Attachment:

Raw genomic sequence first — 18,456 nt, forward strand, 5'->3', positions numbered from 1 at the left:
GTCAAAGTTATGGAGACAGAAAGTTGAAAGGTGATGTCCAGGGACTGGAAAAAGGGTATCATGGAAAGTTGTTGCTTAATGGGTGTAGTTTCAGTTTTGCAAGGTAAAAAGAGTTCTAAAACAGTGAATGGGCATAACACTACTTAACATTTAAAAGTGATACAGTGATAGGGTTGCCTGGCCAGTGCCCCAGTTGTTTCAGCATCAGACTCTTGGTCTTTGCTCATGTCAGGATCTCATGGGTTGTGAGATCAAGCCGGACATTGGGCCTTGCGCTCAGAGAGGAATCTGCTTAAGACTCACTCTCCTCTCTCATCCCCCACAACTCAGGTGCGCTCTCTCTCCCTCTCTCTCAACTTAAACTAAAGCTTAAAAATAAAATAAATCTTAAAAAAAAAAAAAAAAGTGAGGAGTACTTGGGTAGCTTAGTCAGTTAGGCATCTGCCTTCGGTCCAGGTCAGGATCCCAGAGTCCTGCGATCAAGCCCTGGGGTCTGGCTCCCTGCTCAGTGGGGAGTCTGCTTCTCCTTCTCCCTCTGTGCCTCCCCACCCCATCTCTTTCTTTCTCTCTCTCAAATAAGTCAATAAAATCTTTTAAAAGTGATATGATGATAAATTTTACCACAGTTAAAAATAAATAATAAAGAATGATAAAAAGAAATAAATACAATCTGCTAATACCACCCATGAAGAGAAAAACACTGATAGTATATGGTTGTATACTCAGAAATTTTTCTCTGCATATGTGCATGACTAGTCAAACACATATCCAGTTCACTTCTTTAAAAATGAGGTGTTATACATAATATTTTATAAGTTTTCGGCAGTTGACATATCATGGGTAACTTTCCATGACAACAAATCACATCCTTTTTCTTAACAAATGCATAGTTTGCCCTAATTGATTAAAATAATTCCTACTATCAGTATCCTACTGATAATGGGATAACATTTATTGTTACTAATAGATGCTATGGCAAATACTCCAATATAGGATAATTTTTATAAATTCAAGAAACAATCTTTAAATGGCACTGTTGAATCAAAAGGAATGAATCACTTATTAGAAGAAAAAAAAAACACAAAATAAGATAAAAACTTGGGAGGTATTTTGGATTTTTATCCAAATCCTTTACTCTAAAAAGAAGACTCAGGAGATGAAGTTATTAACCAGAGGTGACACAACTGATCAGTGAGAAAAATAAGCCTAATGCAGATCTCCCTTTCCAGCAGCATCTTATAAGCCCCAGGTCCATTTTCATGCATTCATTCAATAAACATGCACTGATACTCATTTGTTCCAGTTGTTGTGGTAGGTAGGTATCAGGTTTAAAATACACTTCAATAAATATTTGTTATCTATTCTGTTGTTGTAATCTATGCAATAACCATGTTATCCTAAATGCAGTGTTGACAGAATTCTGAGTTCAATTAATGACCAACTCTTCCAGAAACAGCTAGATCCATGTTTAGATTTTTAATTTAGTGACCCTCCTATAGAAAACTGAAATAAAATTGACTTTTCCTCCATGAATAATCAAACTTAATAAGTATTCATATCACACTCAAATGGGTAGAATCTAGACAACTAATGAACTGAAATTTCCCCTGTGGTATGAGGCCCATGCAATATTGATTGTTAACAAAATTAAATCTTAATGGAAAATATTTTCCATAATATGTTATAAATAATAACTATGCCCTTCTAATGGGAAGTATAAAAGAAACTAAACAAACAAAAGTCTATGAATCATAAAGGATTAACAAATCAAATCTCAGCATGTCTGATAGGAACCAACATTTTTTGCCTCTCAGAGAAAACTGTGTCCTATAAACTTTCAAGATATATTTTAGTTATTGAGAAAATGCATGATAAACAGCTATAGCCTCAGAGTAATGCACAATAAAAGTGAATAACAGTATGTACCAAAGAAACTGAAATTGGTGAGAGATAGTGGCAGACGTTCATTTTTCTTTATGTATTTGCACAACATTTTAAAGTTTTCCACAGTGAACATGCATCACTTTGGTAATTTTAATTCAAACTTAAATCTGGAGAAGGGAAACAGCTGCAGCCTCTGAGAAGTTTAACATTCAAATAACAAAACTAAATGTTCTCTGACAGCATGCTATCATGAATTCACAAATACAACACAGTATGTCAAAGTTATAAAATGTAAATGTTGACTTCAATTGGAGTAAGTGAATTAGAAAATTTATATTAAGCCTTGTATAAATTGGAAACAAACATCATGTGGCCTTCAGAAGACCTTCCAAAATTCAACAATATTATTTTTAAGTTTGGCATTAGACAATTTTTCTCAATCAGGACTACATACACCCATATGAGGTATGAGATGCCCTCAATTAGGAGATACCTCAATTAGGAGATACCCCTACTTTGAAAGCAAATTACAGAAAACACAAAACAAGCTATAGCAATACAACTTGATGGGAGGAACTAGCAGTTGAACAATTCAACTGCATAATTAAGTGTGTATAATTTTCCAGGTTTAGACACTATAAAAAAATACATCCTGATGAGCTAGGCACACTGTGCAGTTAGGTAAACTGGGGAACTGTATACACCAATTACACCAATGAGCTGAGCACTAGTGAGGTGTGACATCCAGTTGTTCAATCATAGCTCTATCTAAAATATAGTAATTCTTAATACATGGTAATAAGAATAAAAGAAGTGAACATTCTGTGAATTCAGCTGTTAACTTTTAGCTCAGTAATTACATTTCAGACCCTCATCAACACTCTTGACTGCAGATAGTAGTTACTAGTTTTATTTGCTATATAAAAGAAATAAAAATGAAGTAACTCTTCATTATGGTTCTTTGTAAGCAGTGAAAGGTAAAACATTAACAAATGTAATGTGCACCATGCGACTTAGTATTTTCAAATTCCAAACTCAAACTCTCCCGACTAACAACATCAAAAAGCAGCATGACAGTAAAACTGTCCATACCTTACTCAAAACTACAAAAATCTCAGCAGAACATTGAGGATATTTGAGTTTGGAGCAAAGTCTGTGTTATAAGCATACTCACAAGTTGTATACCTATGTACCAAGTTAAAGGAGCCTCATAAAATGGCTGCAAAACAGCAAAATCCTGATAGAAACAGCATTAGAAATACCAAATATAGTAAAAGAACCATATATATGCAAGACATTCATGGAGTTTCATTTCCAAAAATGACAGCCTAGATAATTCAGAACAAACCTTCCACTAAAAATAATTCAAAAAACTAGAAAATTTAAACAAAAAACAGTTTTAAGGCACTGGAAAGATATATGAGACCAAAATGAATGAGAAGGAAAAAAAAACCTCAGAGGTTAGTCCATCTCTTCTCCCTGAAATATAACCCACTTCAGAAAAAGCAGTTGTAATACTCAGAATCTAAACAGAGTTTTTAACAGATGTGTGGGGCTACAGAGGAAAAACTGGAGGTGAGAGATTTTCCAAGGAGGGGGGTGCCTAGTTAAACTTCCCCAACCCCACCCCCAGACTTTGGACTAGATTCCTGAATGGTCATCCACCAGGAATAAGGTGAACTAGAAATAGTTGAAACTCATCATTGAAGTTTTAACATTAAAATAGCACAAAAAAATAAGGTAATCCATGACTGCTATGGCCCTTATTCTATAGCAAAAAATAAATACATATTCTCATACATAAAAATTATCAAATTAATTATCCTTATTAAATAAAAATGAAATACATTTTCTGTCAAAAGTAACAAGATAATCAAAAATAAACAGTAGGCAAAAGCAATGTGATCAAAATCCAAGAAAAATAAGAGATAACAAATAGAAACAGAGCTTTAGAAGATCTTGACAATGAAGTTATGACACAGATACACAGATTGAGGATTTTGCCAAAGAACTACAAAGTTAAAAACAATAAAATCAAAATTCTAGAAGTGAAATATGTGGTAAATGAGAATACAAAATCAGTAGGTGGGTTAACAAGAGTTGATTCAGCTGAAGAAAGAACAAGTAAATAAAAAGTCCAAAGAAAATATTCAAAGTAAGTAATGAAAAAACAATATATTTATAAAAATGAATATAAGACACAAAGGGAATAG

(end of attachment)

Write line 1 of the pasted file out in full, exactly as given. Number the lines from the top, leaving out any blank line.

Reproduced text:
Raw genomic sequence first — 18,456 nt, forward strand, 5'->3', positions numbered from 1 at the left: